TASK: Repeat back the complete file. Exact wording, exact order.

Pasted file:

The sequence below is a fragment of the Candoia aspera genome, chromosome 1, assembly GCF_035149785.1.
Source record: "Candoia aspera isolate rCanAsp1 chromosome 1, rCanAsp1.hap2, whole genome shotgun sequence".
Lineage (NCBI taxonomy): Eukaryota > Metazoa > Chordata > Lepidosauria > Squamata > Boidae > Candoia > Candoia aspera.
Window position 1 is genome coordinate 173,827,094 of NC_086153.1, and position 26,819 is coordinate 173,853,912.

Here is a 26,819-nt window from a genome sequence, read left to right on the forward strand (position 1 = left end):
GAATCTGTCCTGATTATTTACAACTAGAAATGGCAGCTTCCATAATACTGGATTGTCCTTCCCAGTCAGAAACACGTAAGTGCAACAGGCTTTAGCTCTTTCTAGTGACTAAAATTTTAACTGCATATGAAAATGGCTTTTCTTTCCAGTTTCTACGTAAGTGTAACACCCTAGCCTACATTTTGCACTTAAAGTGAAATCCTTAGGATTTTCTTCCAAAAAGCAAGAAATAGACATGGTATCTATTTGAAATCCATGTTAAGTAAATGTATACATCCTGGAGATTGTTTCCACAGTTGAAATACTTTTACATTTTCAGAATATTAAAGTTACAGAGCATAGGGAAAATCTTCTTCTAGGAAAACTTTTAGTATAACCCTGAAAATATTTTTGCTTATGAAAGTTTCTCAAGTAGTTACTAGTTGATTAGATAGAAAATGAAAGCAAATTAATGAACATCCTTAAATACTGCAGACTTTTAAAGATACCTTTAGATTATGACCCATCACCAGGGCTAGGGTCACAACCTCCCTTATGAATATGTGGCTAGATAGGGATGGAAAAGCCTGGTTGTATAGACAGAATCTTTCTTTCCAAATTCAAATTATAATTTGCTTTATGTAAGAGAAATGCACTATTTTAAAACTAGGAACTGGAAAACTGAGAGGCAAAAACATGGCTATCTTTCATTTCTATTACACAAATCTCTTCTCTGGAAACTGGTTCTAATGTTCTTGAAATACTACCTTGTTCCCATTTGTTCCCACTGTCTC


The sequence below is a fragment of the Candoia aspera genome, chromosome 1, assembly GCF_035149785.1.
Source record: "Candoia aspera isolate rCanAsp1 chromosome 1, rCanAsp1.hap2, whole genome shotgun sequence".
Lineage (NCBI taxonomy): Eukaryota > Metazoa > Chordata > Lepidosauria > Squamata > Boidae > Candoia > Candoia aspera.
Window position 1 is genome coordinate 173,827,094 of NC_086153.1, and position 26,819 is coordinate 173,853,912.

Here is a 26,819-nt window from a genome sequence, read left to right on the forward strand (position 1 = left end):
GAATCTGTCCTGATTATTTACAACTAGAAATGGCAGCTTCCATAATACTGGATTGTCCTTCCCAGTCAGAAACACGTAAGTGCAACAGGCTTTAGCTCTTTCTAGTGACTAAAATTTTAACTGCATATGAAAATGGCTTTTCTTTCCAGTTTCTACGTAAGTGTAACACCCTAGCCTACATTTTGCACTTAAAGTGAAATCCTTAGGATTTTCTTCCAAAAAGCAAGAAATAGACATGGTATCTATTTGAAATCCATGTTAAGTAAATGTATACATCCTGGAGATTGTTTCCACAGTTGAAATACTTTTACATTTTCAGAATATTAAAGTTACAGAGCATAGGGAAAATCTTCTTCTAGGAAAACTTTTAGTATAACCCTGAAAATATTTTTGCTTATGAAAGTTTCTCAAGTAGTTACTAGTTGATTAGATAGAAAATGAAAGCAAATTAATGAACATCCTTAAATACTGCAGACTTTTAAAGATACCTTTAGATTATGACCCATCACCAGGGCTAGGGTCACAACCTCCCTTATGAATATGTGGCTAGATAGGGATGGAAAAGCCTGGTTGTATAGACAGAATCTTTCTTTCCAAATTCAAATTATAATTTGCTTTATGTAAGAGAAATGCACTATTTTAAAACTAGGAACTGGAAAACTGAGAGGCAAAAACATGGCTATCTTTCATTTCTATTACACAAATCTCTTCTCTGGAAACTGGTTCTAATGTTCTTGAAATACTACCTTGTTCCCATTTGTTCCCACTGTCTC